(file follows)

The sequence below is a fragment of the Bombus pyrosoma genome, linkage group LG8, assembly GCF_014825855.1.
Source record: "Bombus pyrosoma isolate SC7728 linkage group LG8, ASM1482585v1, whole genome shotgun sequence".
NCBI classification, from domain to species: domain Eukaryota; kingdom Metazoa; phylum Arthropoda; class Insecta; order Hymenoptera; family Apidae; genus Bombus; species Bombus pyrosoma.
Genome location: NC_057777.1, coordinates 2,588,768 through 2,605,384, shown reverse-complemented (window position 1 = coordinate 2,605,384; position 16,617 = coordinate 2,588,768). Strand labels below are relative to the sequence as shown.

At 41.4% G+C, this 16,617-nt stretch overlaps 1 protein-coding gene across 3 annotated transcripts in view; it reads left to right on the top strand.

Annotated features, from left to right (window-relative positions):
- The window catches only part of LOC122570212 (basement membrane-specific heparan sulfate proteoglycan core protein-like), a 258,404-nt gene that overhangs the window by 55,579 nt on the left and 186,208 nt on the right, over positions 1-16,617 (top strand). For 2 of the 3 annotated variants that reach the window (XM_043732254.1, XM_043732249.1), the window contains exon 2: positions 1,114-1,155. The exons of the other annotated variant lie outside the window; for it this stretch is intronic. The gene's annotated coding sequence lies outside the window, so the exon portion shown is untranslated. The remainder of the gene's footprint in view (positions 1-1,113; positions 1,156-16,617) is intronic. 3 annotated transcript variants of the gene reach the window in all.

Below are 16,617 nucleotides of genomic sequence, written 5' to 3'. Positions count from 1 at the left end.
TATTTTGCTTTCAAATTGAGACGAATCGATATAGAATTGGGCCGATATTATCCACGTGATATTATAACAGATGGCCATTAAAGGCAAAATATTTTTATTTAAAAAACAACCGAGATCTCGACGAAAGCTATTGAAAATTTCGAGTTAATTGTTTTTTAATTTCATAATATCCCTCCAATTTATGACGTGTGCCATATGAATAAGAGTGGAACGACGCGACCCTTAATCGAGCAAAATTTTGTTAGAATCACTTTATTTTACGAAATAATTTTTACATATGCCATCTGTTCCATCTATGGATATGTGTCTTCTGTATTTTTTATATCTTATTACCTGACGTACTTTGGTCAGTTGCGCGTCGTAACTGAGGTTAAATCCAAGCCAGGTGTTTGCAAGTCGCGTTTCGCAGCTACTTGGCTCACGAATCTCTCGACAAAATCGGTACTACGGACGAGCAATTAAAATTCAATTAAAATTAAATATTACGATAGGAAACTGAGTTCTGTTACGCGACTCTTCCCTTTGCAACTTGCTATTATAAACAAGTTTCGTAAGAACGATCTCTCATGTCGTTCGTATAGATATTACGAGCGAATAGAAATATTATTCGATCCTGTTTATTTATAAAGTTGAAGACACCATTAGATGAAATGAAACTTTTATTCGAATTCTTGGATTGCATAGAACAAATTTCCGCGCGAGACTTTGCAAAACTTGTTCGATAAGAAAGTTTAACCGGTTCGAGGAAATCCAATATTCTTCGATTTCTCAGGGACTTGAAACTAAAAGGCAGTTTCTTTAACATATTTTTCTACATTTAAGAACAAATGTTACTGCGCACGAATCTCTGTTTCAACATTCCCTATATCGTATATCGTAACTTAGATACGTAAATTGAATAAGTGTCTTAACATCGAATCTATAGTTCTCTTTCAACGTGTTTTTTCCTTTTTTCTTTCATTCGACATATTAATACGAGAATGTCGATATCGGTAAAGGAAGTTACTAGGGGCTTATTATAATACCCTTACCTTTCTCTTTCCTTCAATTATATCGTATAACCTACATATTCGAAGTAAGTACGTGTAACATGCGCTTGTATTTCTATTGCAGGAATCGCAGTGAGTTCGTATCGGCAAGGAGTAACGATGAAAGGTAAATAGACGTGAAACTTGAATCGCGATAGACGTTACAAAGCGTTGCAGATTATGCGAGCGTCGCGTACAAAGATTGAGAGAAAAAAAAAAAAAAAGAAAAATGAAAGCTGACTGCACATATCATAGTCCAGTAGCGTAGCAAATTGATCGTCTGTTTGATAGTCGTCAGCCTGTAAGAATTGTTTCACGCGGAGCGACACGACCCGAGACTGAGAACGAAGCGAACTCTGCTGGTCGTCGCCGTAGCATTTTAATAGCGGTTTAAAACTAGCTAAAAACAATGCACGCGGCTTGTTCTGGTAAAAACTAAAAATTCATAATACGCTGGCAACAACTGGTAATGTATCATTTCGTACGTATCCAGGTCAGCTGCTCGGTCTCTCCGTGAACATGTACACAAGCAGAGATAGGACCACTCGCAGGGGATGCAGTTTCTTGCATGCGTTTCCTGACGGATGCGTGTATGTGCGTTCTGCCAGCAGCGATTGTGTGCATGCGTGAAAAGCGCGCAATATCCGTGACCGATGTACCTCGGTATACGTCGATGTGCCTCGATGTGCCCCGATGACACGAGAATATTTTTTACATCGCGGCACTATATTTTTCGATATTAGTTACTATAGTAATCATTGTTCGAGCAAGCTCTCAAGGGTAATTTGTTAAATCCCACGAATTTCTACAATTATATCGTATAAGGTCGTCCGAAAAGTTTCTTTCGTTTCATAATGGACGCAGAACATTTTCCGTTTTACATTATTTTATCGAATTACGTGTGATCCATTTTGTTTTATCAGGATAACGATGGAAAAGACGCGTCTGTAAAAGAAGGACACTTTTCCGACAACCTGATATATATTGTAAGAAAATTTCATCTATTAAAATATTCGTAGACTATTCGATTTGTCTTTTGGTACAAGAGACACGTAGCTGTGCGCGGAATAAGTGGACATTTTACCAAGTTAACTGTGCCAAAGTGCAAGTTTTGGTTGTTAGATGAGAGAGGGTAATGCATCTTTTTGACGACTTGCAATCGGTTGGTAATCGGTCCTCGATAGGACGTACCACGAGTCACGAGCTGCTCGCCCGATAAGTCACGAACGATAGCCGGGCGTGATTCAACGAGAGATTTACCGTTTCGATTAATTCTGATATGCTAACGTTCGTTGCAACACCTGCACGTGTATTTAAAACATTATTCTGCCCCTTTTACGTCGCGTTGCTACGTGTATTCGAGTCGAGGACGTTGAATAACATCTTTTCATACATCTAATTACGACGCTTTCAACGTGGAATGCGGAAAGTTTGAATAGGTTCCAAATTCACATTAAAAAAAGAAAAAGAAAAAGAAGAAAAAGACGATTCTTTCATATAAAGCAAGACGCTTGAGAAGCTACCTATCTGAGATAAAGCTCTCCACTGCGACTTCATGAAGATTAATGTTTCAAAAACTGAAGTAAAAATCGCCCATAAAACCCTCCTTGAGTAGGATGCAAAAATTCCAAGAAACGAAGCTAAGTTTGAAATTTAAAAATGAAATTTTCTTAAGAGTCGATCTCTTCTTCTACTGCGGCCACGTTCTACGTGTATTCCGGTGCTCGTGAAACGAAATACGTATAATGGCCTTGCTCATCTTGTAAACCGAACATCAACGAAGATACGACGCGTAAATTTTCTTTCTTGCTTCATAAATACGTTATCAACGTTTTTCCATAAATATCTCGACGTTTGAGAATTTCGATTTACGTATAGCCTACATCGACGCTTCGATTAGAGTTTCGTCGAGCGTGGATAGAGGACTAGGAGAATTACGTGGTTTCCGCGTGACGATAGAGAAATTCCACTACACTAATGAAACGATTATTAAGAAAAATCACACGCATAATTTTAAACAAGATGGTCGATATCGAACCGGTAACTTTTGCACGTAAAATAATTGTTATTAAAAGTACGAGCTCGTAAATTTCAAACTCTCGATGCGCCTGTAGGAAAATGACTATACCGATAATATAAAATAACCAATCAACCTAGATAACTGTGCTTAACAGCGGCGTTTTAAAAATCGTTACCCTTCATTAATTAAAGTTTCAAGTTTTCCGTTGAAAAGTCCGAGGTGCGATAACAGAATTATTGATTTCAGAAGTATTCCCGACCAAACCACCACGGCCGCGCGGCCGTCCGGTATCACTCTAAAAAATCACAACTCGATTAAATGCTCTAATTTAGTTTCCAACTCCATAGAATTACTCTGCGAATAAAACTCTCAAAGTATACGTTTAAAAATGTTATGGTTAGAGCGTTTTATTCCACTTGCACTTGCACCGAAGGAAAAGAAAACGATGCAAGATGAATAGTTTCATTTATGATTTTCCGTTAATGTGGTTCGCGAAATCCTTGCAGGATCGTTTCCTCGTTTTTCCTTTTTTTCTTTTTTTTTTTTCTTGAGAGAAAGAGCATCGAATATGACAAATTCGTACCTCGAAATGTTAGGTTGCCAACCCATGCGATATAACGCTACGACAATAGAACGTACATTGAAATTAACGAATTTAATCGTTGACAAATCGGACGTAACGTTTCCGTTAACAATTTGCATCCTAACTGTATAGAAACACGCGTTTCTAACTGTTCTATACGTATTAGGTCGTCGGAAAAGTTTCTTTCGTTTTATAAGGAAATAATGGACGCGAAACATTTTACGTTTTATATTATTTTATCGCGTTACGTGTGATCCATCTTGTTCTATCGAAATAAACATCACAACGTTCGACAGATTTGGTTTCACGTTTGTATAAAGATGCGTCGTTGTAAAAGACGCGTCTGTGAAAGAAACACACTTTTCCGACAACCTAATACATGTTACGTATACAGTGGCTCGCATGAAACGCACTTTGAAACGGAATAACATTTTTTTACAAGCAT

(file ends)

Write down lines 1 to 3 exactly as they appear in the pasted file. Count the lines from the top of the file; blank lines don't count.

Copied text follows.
The sequence below is a fragment of the Bombus pyrosoma genome, linkage group LG8, assembly GCF_014825855.1.
Source record: "Bombus pyrosoma isolate SC7728 linkage group LG8, ASM1482585v1, whole genome shotgun sequence".
NCBI classification, from domain to species: domain Eukaryota; kingdom Metazoa; phylum Arthropoda; class Insecta; order Hymenoptera; family Apidae; genus Bombus; species Bombus pyrosoma.